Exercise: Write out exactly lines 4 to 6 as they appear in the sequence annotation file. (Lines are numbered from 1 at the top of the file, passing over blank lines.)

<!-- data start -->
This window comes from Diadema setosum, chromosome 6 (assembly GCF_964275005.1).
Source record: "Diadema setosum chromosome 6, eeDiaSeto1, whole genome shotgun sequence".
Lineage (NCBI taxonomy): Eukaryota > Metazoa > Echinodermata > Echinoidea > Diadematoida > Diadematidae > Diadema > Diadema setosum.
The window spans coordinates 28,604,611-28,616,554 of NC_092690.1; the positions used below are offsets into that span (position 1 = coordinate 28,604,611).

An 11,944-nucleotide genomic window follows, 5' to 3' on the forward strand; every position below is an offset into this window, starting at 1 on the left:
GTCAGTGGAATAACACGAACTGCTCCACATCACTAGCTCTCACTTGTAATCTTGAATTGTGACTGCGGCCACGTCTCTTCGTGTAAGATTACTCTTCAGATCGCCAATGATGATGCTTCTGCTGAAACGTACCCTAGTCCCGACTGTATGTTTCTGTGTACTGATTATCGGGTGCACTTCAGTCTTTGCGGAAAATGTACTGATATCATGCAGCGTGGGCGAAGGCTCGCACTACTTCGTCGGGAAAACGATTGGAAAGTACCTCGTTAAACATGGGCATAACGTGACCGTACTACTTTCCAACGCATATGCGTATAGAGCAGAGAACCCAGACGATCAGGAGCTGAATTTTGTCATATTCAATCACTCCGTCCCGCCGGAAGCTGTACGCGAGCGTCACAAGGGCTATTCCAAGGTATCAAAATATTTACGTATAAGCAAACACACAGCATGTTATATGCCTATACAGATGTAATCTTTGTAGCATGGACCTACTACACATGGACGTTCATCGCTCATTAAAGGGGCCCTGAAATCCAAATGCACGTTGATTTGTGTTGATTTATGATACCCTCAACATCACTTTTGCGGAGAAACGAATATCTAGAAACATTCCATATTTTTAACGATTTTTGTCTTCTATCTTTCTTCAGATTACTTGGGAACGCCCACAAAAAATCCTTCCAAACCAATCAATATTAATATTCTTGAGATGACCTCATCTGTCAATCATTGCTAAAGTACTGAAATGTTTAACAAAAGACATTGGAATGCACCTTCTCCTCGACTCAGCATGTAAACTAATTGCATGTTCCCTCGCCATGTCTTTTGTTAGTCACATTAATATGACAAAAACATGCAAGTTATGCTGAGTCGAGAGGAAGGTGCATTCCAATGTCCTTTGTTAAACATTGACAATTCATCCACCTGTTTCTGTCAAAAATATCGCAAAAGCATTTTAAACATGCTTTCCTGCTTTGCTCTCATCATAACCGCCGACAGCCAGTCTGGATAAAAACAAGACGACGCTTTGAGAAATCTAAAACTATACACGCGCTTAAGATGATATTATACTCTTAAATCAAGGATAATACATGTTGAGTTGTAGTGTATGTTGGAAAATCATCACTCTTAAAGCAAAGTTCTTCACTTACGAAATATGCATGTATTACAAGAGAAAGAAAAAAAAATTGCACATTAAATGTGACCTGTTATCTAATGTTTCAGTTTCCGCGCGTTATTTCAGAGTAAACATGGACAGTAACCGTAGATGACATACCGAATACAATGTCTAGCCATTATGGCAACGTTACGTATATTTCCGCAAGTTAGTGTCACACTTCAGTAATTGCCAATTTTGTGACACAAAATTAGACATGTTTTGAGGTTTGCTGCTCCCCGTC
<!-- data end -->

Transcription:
The window spans coordinates 28,604,611-28,616,554 of NC_092690.1; the positions used below are offsets into that span (position 1 = coordinate 28,604,611).

An 11,944-nucleotide genomic window follows, 5' to 3' on the forward strand; every position below is an offset into this window, starting at 1 on the left:
GTCAGTGGAATAACACGAACTGCTCCACATCACTAGCTCTCACTTGTAATCTTGAATTGTGACTGCGGCCACGTCTCTTCGTGTAAGATTACTCTTCAGATCGCCAATGATGATGCTTCTGCTGAAACGTACCCTAGTCCCGACTGTATGTTTCTGTGTACTGATTATCGGGTGCACTTCAGTCTTTGCGGAAAATGTACTGATATCATGCAGCGTGGGCGAAGGCTCGCACTACTTCGTCGGGAAAACGATTGGAAAGTACCTCGTTAAACATGGGCATAACGTGACCGTACTACTTTCCAACGCATATGCGTATAGAGCAGAGAACCCAGACGATCAGGAGCTGAATTTTGTCATATTCAATCACTCCGTCCCGCCGGAAGCTGTACGCGAGCGTCACAAGGGCTATTCCAAGGTATCAAAATATTTACGTATAAGCAAACACACAGCATGTTATATGCCTATACAGATGTAATCTTTGTAGCATGGACCTACTACACATGGACGTTCATCGCTCATTAAAGGGGCCCTGAAATCCAAATGCACGTTGATTTGTGTTGATTTATGATACCCTCAACATCACTTTTGCGGAGAAACGAATATCTAGAAACATTCCATATTTTTAACGATTTTTGTCTTCTATCTTTCTTCAGATTACTTGGGAACGCCCACAAAAAATCCTTCCAAACCAATCAATATTAATATTCTTGAGATGACCTCATCTGTCAATCATTGCTAAAGTACTGAAATGTTTAACAAAAGACATTGGAATGCACCTTCTCCTCGACTCAGCATGTAAACTAATTGCATGTTCCCTCGCCATGTCTTTTGTTAGTCACATTAATATGACAAAAACATGCAAGTTATGCTGAGTCGAGAGGAAGGTGCATTCCAATGTCCTTTGTTAAACATTGACAATTCATCCACCTGTTTCTGTCAAAAATATCGCAAAAGCATTTTAAACATGCTTTCCTGCTTTGCTCTCATCATAACCGCCGACAGCCAGTCTGGATAAAAACAAGACGACGCTTTGAGAAATCTAAAACTATACACGCGCTTAAGATGATATTATACTCTTAAATCAAGGATAATACATGTTGAGTTGTAGTGTATGTTGGAAAATCATCACTCTTAAAGCAAAGTTCTTCACTTACGAAATATGCATGTATTACAAGAGAAAGAAAAAAAAATTGCACATTAAATGTGACCTGTTATCTAATGTTTCAGTTTCCGCGCGTTATTTCAGAGTAAACATGGACAGTAACCGTAGATGACATACCGAATACAATGTCTAGCCATTATGGCAACGTTACGTATATTTCCGCAAGTTAGTGTCACACTTCAGTAATTGCCAATTTTGTGACACAAAATTAGACATGTTTTGAGGTTTGCTGCTCCCCGTC